The legislation (the Act itself rather than the deemed to satisfy rules compiled by the SABS) states that it is the right of the local authority to demand that storm water disposal is provided in accordance with “an acceptable rational design prepared by an approved competent person” So if your local authority is of the opinion that a qualified person should design a stormwater disposal system for your property they must notify you (or the owner of the property) and explain their reasons in writing, and demand that plans and particulars of “a complete stormwater control and disposal installation” for the site and any buildings on it, are submitted for approval.
Stormwater Control and Disposal
The legislation states that the regulations should not be interpreted specifically as requiring roof gutters and downpipes if another suitable means of drainage has been provided to remove or disperse rainwater from the roof of the building. There are alternatives that architects sometimes prefer.
As always, the deemed to satisfy rules take this further. These state that any stormwater that emanates (or flows) from the roof, paving or any area that is in the immediate vicinity of a building shall not cause damage to the interior of the building, its structure or its structural elements. Steps must be taken to ensure that water does not accumulate in a way that “unduly inconveniences” the occupants of any building.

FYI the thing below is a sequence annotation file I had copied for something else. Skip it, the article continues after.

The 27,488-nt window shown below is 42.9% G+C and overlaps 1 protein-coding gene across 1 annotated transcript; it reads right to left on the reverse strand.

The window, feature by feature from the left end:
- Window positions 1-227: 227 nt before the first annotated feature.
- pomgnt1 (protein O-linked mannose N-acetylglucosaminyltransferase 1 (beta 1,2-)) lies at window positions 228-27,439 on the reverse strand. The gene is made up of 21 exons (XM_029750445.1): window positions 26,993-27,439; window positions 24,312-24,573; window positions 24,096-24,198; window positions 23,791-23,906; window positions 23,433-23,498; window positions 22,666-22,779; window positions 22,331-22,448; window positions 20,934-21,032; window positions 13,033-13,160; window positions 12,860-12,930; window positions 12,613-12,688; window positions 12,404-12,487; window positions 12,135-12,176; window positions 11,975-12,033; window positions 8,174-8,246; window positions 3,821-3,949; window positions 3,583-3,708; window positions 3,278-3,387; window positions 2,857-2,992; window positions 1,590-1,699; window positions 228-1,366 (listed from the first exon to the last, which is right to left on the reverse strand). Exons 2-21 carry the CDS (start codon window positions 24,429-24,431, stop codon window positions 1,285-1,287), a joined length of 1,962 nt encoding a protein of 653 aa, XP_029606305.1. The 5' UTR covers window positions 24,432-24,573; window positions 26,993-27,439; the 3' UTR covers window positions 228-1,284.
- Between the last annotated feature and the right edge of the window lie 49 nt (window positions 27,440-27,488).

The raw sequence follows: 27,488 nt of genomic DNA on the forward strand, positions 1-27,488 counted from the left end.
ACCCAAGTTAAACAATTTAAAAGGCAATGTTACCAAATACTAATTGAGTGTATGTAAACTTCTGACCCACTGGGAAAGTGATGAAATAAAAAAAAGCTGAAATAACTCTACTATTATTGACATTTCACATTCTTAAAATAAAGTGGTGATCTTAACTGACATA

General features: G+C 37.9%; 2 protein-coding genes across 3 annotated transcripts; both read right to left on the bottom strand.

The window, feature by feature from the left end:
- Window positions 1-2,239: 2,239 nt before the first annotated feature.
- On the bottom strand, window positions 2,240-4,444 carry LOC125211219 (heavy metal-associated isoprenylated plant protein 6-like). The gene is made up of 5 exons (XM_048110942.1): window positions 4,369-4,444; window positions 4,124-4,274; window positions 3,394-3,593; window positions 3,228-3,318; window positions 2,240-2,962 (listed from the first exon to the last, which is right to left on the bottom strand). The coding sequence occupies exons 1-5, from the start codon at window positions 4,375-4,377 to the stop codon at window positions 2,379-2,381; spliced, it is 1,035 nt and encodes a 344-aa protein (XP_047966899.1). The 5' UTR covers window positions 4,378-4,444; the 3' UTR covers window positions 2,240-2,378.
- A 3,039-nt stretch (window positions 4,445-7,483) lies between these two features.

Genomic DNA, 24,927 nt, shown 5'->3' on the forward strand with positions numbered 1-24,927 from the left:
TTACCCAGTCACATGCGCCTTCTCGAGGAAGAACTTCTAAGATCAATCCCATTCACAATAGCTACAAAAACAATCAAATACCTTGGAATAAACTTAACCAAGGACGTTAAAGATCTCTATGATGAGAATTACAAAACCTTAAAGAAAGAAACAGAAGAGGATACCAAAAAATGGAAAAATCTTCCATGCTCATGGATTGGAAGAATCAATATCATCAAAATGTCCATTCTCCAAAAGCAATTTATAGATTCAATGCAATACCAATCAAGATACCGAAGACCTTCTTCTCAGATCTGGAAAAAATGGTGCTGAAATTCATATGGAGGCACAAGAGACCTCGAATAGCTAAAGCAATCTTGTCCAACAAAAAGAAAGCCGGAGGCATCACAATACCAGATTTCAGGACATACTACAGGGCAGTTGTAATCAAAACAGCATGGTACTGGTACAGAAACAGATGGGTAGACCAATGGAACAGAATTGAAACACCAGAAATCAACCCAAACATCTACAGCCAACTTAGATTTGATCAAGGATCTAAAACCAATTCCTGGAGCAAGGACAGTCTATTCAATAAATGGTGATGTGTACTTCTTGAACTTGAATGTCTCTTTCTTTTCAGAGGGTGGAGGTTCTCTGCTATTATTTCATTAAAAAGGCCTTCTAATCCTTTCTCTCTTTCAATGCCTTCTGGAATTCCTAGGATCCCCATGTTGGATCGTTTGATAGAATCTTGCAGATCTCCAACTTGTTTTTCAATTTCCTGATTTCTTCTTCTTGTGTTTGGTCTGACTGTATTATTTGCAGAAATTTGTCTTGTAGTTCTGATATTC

Part R also specifies other requirements of stormwater disposal arrangements. The system:
- must not undercut foundations by erosion or flooding
- must drain away from all buildings
- must not allow water to accumulate against or close to external walls
- must make provision for the drainage of any sites on the property that become waterlogged at any time
- must be capable of being easily maintained and cleaned
Part R also specifies some of the disposal arrangements that need to be addressed, specifically:
- those that allow rainwater to flow off the roof and away from the building, including roof valleys, gutters, and downpipes
- those that channel surface water into stormwater drains that are either on the surface or below-ground, or channels – depending was is needed to remove stormwater from the site or to another part of the site where it will not affect the buildings
Ultimately, all drainage must be shown on plans submitted to the local authority, and it is up to the local authority to decide whether these are suitable and adequate for each individual site. Also, it is the decision of the local authority whether stormwater may discharge into a stormwater system that is provided for a public road, or any servitude, or onto the street.
One of the major issues is people simply discharging their stormwater onto neighboring properties. While the Building Regulations do not state that this may not be done, the Building Regulations do give very clear guidelines for stormwater control and disposal, and these DO NOT include the discharge of water into your neighbour’s garden!
Stormwater Disposal in Interconnected Complexes
While the regulations and deemed to satisfy requirements described above apply to all properties, including complexes that are interconnected, there are additional requirements for the latter. For instance it is essential that stormwater is “controlled, safely routed and discharged from interconnected complexes without unduly eroding land, unsurfaced roads or water courses, contamination water resources or compromising environmentally sensitive areas identified in environmental impact assessment reports.”